Sometimes I wish it was more like the 18th century. That way, I could have gentleman callers, twirl a parasol, and giggle girlishly behind a fan. I'd have a fainting couch and smelling salts, and I would blush prettily at the mention of an exposed wrist. Apart from the fact that I'd lose all rights to vote/think/be independent, at least "courting" would be easier. A gentleman in gloves and buckled shoes would come to my home, ask my father for my hand, and after several uncomfortable social gatherings discussing the weather, we would be married. Boom. No having to read between the lines, no having to guess what the other person is thinking, and no having to endlessly obsess over what I'm saying/doing. I'd only be as attractive as my dowry and my corset size. Most of all, I wouldn't have to be brave, because I wouldn't have to try and put myself out there.

In reality, I'm COMPLETELY teasing about the whole 18th-century thing. Overall, though, it is pretty amazing that anyone ever gets together with anyone else at all, if you think about how scared we are most of the time. I currently have feelings for a guy I know, and I am ten types of terrified to tell him how I feel. I know that the worst thing that could happen would only be him saying "no thanks", but still. I'm pretty sure that if/when I try to tell him, I'll likely pass out mid-speech and concuss myself. Also, another thought: imagine how many relationships are waiting to happen right now, but aren't because most people are too scared to just say "I like you. This is how I feel. Do you feel the same?". Imagine how much more we'd get in life if we were just brave and honest and told people what we wanted.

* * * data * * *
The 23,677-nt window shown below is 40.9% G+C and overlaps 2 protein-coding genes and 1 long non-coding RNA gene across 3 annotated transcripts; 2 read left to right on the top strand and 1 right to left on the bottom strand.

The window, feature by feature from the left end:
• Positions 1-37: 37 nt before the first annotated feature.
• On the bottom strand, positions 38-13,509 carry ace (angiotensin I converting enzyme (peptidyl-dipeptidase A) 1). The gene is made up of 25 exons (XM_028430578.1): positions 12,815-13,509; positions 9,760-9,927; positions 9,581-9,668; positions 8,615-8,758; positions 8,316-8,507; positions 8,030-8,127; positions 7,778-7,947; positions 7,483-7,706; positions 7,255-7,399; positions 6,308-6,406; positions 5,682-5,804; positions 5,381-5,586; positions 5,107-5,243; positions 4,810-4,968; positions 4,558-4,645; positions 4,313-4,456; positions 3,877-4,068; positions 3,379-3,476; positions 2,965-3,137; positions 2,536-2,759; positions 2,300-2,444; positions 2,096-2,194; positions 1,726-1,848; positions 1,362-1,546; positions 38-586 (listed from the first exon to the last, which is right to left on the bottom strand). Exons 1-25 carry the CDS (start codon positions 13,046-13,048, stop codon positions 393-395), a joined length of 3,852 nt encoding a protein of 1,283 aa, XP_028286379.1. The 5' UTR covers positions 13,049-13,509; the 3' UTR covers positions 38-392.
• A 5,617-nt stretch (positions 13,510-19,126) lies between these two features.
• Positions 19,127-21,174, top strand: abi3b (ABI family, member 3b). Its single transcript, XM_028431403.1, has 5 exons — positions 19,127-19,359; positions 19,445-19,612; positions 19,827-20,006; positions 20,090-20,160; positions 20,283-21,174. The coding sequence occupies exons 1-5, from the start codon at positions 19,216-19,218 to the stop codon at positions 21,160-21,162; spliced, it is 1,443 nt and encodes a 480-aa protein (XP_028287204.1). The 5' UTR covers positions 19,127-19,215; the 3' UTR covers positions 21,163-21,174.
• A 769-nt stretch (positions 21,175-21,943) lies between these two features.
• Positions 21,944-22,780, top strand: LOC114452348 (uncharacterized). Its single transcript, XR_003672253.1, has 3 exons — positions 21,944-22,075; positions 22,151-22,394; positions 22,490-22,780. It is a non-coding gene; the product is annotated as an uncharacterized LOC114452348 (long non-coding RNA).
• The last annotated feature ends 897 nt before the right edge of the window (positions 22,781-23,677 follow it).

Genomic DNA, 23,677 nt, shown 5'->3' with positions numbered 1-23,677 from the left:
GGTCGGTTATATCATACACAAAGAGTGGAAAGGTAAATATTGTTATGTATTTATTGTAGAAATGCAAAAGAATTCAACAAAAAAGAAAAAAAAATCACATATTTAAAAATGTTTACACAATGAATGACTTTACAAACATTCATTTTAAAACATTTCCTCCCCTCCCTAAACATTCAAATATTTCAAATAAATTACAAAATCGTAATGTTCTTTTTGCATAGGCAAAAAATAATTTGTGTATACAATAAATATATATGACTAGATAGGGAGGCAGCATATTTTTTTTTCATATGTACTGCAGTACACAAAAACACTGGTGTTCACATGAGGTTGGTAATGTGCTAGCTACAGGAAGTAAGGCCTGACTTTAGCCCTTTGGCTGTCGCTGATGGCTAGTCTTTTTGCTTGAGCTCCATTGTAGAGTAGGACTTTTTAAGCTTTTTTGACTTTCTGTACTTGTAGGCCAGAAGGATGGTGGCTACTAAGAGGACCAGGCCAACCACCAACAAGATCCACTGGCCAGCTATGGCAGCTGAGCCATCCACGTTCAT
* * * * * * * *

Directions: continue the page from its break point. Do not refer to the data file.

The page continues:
We all know those oft-repeated sayings in life, where blah blah blah, the only things that are worth it are the things you have to work hard/try for, blah blah blah (go to Pinterest, they'll show you a pin with this statement in a fancy font and some sort of inspirational Mason jar). I guess those sayings apply here too, because this type of honesty is hard work. In the end, maybe the first person you're really honest towards isn't The One, or even someone you should be with. But telling someone how you feel seems like good practice to me for the real thing, when you really need it. And after all, bravery isn't being fearless. It's being mind-crippling and body-paralyzing scared, but still going for it anyway, right? :)

1 comment:

  1. The second to last paragraph nailed it.